“Anything extreme these days,” pronounced Dr. Greg Farrington, the absolutely delightful Executive Director of the California Academy of Sciences, “is totally cool.”

Dr. Farrington was greeting a group of local bloggers at a special sneak peek at the Academy’s new exhibit, “Extreme Mammals.” A collaboration with American Museum of Natural History in New York (which, Dr. Farrington pointed out, “has a subway stop — but we have better food”), the exhibit features some of the most incredible mammals to ever have lived: from the 20-ton Indricotherium to the 1.3 gram Batodones, and including horned beaver-like rodents like the Ceratogaulus rhinoceros, unicorn-esque narwhals, and the three-eyelidded Aye-aye. We feel like we are writing a news report about an episode of Star Trek.

But as incredible as those animals are, Dr. Farrington reminded us, “they still didn’t invent the iPod or write Hamlet.” To be fair, that’s a lot to ask of any mammal.

The sneak-peek tour was conducted by Dr. Carol Tang, the Academy’s Director of Public Programs. Dr. Tang is also a new mother: “she has a new extreme mammal herself,” chuckled Dr. Farrington before retiring from view, cupcake in hand. Did we mention he is absolutely delightful?

The exhibit itself is a crowd-pleasing collection of superlative models, dioramas, and fossils: saber-toothed cats, an animal halfway between land-mammal and whale, the armored glyptodont, koalas, and a habitat containing a live tree shrew.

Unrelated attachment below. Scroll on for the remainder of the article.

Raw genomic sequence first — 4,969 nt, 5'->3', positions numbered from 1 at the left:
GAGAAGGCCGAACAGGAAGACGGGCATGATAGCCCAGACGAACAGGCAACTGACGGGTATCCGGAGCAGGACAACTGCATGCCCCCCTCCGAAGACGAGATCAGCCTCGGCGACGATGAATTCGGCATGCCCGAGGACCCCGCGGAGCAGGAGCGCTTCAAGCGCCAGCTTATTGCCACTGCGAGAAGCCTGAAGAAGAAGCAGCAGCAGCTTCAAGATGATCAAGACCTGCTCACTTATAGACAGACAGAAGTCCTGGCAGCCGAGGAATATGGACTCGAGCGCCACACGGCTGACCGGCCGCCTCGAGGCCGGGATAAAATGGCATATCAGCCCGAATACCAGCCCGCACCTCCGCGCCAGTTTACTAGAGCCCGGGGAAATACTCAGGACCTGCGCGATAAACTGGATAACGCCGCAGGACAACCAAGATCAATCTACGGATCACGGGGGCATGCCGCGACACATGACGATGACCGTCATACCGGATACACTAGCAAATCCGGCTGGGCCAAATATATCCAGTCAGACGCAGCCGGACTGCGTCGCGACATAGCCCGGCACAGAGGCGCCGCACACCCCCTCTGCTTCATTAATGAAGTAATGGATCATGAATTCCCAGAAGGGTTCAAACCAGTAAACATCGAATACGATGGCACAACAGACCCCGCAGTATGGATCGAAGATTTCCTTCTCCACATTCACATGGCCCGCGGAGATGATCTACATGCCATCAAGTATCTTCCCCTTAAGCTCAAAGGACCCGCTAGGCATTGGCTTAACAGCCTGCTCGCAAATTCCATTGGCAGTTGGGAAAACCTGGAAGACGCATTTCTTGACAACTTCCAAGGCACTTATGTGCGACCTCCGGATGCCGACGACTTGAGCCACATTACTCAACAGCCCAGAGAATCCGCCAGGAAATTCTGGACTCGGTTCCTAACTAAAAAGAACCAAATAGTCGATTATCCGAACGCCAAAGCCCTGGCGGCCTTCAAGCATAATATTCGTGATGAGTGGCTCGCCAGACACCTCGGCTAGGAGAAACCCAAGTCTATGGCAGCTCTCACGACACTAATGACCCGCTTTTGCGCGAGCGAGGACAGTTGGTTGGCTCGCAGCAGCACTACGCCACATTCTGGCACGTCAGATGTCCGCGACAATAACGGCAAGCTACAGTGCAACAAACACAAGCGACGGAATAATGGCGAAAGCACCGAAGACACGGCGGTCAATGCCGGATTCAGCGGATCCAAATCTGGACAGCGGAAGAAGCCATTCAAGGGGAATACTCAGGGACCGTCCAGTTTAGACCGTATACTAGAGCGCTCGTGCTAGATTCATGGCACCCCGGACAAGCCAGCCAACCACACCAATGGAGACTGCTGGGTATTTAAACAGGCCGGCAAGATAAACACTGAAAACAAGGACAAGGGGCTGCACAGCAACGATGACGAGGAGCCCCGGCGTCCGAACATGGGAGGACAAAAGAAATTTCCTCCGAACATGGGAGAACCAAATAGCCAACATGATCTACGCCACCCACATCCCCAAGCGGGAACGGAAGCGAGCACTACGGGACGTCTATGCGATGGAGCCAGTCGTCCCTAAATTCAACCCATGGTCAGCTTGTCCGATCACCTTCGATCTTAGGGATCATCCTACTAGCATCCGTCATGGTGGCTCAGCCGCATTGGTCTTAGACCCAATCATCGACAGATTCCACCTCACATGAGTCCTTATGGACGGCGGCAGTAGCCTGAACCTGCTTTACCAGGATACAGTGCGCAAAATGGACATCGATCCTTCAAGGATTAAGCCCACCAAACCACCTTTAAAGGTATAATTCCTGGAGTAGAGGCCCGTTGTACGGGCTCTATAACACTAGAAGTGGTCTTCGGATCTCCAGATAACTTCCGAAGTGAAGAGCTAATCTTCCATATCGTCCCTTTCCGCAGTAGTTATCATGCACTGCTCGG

Dr. Tang eyed the leaping shrew from a distance. “As a paleontologist, they tell me to stay away from the live things,” she joked.

We were particularly excited to see a model of a pangolin, which we have always held is the second-best animal anywhere on Earth (after the jerboa).

The only people who might not be pleased by the exhibit: creationists. Dr. Tang referred to a “mammalian toolbox,” with which prehistoric mammals evolved, adapted, and radiated into new species. Heresy!

“This is Beverly Hills,” said Dr. Tang, gesturing to a skeletal creature tangled in black ooze. She was referring to the La Brea Tar Pits, a rich store of fossil records wherein the Smilodon, the saber-toothed cat that is the California state fossil, was discovered. Researchers continue to find new fossils in the pits to this day.

The Smilodon isn’t the only southern Californian celebrity in the exhibit: the last mammoths on Earth are believed to have lived on Catalina Island. Climate change and human encroachment are believed to be major contributing factors in their extinction.

At the conclusion of the tour, we got an extra-awesome peek into the Academy’s massive collection of species. The below-ground vault is the most thoroughly climate-controlled part of the complex (“to get air conditioning at the Academy, you have to be a dead beetle,” Dr. Farrington observed).

“Fossil mammals are just as exotic and bizarre as the dinosaurs,” said Dr. Galen Rathbun, a Research Associate at the Academy. Dr. Rathbun was instrumental in the recent discovery of a new mammal in Namibia, a type of previously-unknown Sengi. The Academy is currently raising funds to further research the animal, which is believed to date back 40 million years and is related to aardvarks, sea cows, antelope, and elephants. Imagine what such a hodge-podge of DNA might look like, and you won’t be far off from picturing the strangely adorable Sengi.

The Extreme Mammals exhibit opens April 3 and runs until September 12.

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